Big story about private equity-backed IPOs on C1 of today’s WSJ, with new issues like Nielsen and Demand Media expected to price this week. Here’s the lead:
I agree with the second part, but have some serious problems with the first part.
It is false to claim that private equity firms use IPOs as “quick exits” from their investments. Instead, private equity firms usually sell few of their shares via IPO, instead slowly bleeding out over subsequent months and years (once lock-up provisions expire).
To illustrate my point, take a look at what happened in the five largest PE-backed IPOs that priced during 2005 and 2006:
- Spirit AeroSystems Holdings (SPR)
The company offered around 10.42 million shares in the IPO, while financial sponsors like Onex Corp. offered the remaining 44.67 million shares. This is the only example on this list where the Journal’s “instant cash” thesis seems to hold, but the “quick exit” issue remains problematic. Onex retained a majority voting stake in SPR following the IPO, and spent several subsequent years selling off chunks of SPR stock.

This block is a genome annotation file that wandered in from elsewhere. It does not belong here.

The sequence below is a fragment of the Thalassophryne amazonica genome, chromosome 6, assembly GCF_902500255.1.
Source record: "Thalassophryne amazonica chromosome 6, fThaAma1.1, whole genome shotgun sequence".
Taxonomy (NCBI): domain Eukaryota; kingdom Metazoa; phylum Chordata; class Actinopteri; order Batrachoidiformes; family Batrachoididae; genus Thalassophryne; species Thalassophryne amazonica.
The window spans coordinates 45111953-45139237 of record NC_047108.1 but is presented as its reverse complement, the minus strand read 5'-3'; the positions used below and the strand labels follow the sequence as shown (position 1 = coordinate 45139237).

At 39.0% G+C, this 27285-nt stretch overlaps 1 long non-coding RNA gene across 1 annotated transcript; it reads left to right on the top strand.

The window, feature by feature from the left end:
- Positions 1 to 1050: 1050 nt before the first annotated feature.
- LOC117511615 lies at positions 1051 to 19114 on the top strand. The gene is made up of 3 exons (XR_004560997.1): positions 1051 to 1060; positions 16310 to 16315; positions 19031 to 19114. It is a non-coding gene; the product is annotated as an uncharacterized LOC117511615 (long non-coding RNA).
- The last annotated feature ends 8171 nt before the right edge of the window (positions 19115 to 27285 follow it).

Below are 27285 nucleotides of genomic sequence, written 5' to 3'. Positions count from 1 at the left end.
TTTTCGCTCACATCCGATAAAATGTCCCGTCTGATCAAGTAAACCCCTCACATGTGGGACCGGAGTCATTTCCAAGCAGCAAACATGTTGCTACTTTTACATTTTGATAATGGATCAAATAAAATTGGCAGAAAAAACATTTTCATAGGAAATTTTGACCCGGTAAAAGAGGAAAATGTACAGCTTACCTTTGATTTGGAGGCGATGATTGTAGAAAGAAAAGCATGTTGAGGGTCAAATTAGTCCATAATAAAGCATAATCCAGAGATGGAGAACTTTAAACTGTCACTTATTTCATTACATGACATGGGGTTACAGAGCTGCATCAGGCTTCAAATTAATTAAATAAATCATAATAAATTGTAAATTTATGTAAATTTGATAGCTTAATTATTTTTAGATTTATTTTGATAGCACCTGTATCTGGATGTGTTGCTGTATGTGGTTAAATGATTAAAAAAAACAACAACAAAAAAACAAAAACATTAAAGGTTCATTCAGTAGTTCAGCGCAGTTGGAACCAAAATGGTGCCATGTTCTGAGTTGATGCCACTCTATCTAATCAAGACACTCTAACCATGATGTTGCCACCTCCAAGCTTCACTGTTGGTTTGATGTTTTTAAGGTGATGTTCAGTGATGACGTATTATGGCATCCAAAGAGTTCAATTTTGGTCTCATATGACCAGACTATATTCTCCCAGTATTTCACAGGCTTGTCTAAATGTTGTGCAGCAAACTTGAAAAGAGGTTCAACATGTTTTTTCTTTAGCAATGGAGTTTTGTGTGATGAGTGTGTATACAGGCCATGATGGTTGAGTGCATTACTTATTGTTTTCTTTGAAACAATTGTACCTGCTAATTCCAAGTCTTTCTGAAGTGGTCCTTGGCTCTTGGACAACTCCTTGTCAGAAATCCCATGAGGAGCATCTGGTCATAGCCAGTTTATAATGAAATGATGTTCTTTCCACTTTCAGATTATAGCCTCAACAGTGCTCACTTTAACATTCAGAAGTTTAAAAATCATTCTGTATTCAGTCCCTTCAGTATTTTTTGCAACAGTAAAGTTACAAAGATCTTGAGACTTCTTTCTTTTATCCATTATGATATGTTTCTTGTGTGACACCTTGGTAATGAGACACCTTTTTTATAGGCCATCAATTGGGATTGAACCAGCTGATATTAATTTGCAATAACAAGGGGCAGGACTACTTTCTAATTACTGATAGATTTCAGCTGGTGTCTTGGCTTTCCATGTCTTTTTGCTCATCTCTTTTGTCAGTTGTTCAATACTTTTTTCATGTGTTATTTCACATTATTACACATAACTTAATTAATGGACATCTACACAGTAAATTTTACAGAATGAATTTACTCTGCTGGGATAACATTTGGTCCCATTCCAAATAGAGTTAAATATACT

- Huntsman Corp. (HUN)
More than 55 million of the IPO’s 60 million shares were offered by the company, while the remaining 4.5 million shares were offered by financial sponsor MatlinPatterson and company management.
- Hertz Global Holdings (HTZ)
All 88.26 million IPO shares were offered by the company, which raised over $1.32 billion. None were offered by financial sponsors The Carlyle Group, Clayton Dubilier & Rice or Merrill Lynch Private Equity. That said, a majority of the proceeds were used to repay a loan previously taken out to pay a $1 billion sponsor dividend. In other words, the PE firms generated “instant cash” prior to the IPO — not through it.
- Warner Chilcott PLC (WCRX)
All 70.6 million IPO shares were offered by the company, which raised around $1.06 billion. None were offered by financial sponsors Bain Capital, THL Partners, JPMorgan Partners or DLJ Merchant Banking.
- PanAmSat Holding Corp.
All 50 million IPO shares were offered by the company, which raised $900 million. None were offered by financial sponsors KKR, Carlyle Group of Providence Equity Partners.
To be clear, I’m not saying that private equity firms don’t make money from taking their portfolio companies public. And I acknowledge that some of the aforementioned offerings triggered special payments to financial sponsors, for premature termination of private management contracts. But, for the most part, PE-backed IPOs are a means toward return on investment — not the end.